James grew up just like anyone else. He played the trombone in middle school, Little League, lacrosse (briefly) but he exceeded at roller hockey. James always had a love for animals. He had every pet imaginable. He left behind his best companion Roxie, a German Shephard.He was an artist, it was a natural talent he possessed but never pursued. He loved cars and video games, especially Zelda and his passion was his motorcycle. James once said to me “My greatest high is when I am riding my bike”. He often told stories of he and his friends going on rides and meeting up with other bikers. That was when James was at his happiest. He felt like he was a part of something bigger than himself. It gave him freedom from the pressures of daily life.
We all miss you, your sisters Jenni and Meaghan and your brother Steven and countless others. I am happy you are at peace and undoubtedly riding the ultimate bike on the most amazingly beautiful highway you could ever imagine.
But you….my first-born child…Have left me with unforgettable memories. “Remember Mom…. When it was just you and me..?"
Kyle Elliott Tilley
Kyle was a people person. Even at a young age, he always wanted to interact with others. Kyle never met a stranger. He had a way of making people feel comfortable around him and would strike up a conversation with anyone. It mattered none to him if you were rich or poor, well dressed or tattered, male, female, on cloud nine or in a ditch.He had an unassuming smile that put people at ease.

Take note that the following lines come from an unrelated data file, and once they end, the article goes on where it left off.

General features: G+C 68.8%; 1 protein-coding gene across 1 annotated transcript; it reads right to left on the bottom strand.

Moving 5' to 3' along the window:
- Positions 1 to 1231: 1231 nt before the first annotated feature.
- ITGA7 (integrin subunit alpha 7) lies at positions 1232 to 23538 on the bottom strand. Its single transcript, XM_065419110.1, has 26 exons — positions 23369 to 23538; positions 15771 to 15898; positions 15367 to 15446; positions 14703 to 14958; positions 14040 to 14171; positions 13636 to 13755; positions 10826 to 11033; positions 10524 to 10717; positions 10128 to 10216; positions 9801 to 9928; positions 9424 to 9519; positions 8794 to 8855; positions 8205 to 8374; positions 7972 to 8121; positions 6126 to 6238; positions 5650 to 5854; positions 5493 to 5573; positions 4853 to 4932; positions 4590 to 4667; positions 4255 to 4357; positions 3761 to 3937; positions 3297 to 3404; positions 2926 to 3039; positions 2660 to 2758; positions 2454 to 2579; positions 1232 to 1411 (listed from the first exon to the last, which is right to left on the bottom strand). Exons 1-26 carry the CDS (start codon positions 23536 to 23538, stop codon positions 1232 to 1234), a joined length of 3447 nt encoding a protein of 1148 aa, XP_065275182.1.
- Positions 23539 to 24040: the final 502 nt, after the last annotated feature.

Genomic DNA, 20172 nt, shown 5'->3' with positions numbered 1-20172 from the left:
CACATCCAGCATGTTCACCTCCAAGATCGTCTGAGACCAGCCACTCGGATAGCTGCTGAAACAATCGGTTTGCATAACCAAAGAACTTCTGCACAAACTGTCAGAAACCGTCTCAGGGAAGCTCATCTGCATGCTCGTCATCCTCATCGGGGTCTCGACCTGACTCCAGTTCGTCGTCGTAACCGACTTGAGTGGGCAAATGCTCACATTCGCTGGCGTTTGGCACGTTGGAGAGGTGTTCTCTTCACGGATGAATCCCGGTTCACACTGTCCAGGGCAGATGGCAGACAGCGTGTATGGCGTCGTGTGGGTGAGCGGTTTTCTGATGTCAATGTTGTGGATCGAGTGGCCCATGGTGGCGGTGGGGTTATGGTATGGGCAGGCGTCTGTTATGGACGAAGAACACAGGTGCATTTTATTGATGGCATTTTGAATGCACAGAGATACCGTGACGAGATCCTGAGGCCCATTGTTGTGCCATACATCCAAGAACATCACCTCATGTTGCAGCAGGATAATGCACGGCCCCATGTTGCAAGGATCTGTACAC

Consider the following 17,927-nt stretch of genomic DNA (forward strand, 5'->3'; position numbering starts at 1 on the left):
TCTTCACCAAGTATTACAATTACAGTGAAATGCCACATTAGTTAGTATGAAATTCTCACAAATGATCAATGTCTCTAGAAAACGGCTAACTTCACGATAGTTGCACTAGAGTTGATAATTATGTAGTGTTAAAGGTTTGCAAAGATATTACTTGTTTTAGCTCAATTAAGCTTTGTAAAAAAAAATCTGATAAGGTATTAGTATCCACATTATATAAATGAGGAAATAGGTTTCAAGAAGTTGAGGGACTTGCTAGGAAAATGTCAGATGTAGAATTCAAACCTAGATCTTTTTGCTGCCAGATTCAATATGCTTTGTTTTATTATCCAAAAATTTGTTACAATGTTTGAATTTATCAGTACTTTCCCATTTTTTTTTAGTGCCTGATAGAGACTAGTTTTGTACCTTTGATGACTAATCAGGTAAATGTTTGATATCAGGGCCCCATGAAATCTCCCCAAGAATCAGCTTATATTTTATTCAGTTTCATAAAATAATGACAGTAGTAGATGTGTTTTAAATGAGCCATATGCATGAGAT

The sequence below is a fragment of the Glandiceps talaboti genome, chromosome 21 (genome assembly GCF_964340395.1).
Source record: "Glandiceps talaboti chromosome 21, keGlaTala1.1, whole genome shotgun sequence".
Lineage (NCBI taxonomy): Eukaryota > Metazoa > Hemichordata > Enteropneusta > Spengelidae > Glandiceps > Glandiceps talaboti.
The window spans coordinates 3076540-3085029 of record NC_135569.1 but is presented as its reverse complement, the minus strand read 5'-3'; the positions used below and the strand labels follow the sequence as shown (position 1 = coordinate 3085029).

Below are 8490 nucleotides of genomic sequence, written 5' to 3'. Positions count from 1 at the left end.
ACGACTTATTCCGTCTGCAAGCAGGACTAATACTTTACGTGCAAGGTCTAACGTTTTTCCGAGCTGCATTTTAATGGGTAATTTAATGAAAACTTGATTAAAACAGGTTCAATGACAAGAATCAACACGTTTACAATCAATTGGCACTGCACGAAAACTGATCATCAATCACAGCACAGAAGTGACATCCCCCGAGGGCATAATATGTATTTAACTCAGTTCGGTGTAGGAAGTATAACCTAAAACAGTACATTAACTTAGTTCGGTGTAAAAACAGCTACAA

Kyle was also a “Good Samaritan”. He would help anyone…even if it made a hardship for himself. I never knew him to be confrontational toward anyone. Kyle never really cared about material wealth. It was never a driving force in his life. He cared about and wanted the things that money couldn’t buy; like happiness, close friends, a womans’ love, a wife, children, and family. He traveled all over the United States…was never fearful of a new location, a new job, or to meet new people.
A good portion of his life here on earth was troubled. He had his demons. He had to “pull himself up by the bootstraps” many times and try again…but he never gave up wanting his life to be “normal”. He had his failures…failures that would have beaten a weaker man…there was no “quit” in Kyle.
Until his death, we were not aware of the many people he had met, influenced, or helped during his short life. My heart tells me that he would have wanted people to remember him as… “a good guy, someone who would be there if you needed him”. I think he accomplished that, and of this, we are most proud of our son. -Henry & Annette Tilley
Quentin “Q.J.” Marais
He was a friend, a nephew, a brother a father, and our beloved son.
“The one I loved the most” was how he referred to his precious daughter Jayden Elizabeth Marias. He was a hands-on Dad and Jayden was the center of his universe.
On March 11th 2017 our world went dark.
He did not answer my call, and I knew immediately (a mother’s intuition) he was gone forever. And 23 was all he will ever be.
Q.J. was smart, hard-working, looking to go to college, loved cars, passionate about his aquarium, and there was no picture he would ever post unless it had the perfect filter! He was a listener, a kind and gentle soul, humble and always grateful and never ever did he have a malicious word for anyone, not even to those who hurt him
His death was shocking, not only to us, but to his closest of friends as Q.J. struggled silently and intermittently.
He always wanted to help people, and in honor of him I will help those in need, if there is a breath in one’s body there is hope, and until I take my last breath, Q.J.’s legacy of helping others continues.